If your kids (and/or you) have video games, you've probably noticed that each of them has a rating from the Entertainment Software Rating Board (ESRB), a non-profit, self-regulatory organization. The ESRB offers a free app for iPhone and Android smart phones that lets you look up its ratings and more information for any game. And recently the app gained a new feature: Snap a photo of the game box, and the app finds the information for you. I wanted to see exactly how it worked, so I tried it out on my Android phone.
The ESRB rates games for age appropriateness and labels them with succinct content descriptions. Game ratings include "EC (Early Childhood)"; E (Everyone); E10+ (Everyone 10 and older); T (Teen); M (Mature); and AO (Adults Only). You may also see RP (Rating Pending) on some very new games in ads for yet-unreleased games [corrected]. These ratings are found on the front of game packages. On the back, content descriptors give more information about why the game earned its rating; these include such phrases as "mild violence," "crude humor," "blood and gore," and "simulated gambling."
That's a good amount of information. But if you're looking for more details, the ESRB also offers what it calls a "rating summary": a longer description of a game "to give parents a detailed yet brief and straightforward description of exactly the kind of content they would want to know about when choosing a game for their child," according to the ESRB's site.
The rating summaries are remarkably detailed, with good reason; an innocuous-sounding game may be well worth checking, depending on what kind of content you object to. And even if you're shopping for E-rated games, you can find out what the game is like.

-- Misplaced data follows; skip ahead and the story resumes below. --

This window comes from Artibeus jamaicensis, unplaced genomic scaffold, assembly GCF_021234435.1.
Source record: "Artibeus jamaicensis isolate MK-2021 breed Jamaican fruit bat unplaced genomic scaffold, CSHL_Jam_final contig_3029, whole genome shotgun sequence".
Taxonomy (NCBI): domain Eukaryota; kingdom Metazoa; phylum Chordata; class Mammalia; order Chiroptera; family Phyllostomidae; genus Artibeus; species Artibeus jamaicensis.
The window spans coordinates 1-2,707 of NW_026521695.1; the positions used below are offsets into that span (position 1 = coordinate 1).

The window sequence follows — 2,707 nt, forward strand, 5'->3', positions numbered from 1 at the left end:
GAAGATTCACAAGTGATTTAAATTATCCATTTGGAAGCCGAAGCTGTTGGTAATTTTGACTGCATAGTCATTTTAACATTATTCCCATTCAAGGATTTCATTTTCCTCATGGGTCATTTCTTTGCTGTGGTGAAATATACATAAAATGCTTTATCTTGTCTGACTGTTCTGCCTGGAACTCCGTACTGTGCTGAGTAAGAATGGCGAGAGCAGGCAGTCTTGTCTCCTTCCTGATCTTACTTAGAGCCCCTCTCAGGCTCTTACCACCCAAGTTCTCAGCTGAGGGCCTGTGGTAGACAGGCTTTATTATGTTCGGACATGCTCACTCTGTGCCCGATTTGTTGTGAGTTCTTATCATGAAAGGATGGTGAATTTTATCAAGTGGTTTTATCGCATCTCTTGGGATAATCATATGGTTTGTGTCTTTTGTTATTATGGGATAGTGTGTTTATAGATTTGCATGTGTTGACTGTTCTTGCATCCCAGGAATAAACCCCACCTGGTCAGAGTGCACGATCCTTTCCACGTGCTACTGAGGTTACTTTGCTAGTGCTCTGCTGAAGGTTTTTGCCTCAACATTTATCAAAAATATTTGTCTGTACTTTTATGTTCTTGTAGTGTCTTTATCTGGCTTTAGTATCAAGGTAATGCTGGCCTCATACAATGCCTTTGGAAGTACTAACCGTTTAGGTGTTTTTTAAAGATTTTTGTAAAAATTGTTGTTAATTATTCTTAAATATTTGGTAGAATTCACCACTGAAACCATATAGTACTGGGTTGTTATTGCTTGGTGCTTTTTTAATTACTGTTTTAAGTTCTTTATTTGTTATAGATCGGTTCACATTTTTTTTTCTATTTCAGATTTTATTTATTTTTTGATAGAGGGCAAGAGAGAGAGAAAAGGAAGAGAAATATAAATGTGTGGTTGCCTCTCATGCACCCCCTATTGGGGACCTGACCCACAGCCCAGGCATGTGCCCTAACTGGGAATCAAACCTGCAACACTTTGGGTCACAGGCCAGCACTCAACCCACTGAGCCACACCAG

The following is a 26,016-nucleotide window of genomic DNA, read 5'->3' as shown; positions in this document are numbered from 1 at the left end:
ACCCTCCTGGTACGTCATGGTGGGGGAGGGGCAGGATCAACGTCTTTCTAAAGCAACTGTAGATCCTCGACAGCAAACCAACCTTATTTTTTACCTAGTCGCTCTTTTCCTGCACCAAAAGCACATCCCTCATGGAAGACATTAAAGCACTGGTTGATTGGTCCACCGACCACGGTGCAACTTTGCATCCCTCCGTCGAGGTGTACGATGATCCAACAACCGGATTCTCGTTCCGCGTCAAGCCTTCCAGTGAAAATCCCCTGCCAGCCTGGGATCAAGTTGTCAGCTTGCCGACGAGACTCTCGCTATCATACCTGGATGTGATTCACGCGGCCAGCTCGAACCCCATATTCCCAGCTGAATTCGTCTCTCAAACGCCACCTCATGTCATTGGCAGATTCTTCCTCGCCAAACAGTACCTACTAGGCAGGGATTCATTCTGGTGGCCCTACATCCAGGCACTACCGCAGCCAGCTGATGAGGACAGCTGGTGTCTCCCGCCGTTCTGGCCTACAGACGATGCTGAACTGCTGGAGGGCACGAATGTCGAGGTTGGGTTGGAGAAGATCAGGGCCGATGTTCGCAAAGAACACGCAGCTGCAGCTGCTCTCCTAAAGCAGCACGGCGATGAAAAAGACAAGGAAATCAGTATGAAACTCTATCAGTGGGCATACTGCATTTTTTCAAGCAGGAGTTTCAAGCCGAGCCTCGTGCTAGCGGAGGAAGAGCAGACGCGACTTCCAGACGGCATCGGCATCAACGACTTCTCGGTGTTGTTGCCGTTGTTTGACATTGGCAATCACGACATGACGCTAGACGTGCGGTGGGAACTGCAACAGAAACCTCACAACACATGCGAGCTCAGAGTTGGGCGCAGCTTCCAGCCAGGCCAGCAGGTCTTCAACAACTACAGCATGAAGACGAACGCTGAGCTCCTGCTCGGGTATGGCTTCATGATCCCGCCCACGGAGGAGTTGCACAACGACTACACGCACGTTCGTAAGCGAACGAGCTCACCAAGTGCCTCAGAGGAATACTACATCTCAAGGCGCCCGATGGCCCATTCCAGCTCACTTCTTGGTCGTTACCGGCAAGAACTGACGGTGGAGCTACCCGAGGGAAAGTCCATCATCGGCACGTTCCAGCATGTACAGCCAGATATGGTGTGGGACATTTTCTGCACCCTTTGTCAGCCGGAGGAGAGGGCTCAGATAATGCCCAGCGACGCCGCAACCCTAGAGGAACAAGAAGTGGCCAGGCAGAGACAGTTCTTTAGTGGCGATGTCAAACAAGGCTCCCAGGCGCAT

Rating summaries aren't found on game packages but are available on the organization's website and via its mobile app, which you can download for no charge from the Apple App Store or Android Market. (Note that games that came out before July of 2008 don't have rating summaries.)
The ESRB app has a simple, uncomplicated interface. The Search screen lets you type in the game title to retrieve information, but you can also search by photo: Snap a shot of the front of the game's box with your phone, and the app finds one (or several possible) matches. (The ESRB felt that taking pictures of the game instead of scanning bar codes, as many shopping apps do, was a simpler and more accessibly technique for most of the app's potential users.) There's also an Options screen that lets you filter by platform (Nintendo DS, PlayStation 3, mobile phone, and so on) and by rating category.
I shot photos of about 15 game boxes, and the app recognized all of them. With some games that had sequels of similar names, I just had to click on which one I wanted to know about. I wasn't able to save searches, though, which might be a helpful feature for parents doing a lot of shopping.
After I tried the app, I spoke briefly with Pat Vance, president of the ESRB, about why the app came about. "Rating summaries really give that final bit of information to let parents know that they’re really comfortable buying this game for their kids," said Vance. "There's no 'one size fits all' for parents." So the organization wanted to make the summaries available right where many buying decisions are made: in the store.
Parents can use all the help they can get when it comes to ensuring their kids are playing the games that are right for them. And when an app is this helpful—not to mention, free—it's a no-brainer.
Can video games improve your health? Take a look at this story on Consumer Report's health site: "Burn calories with video games."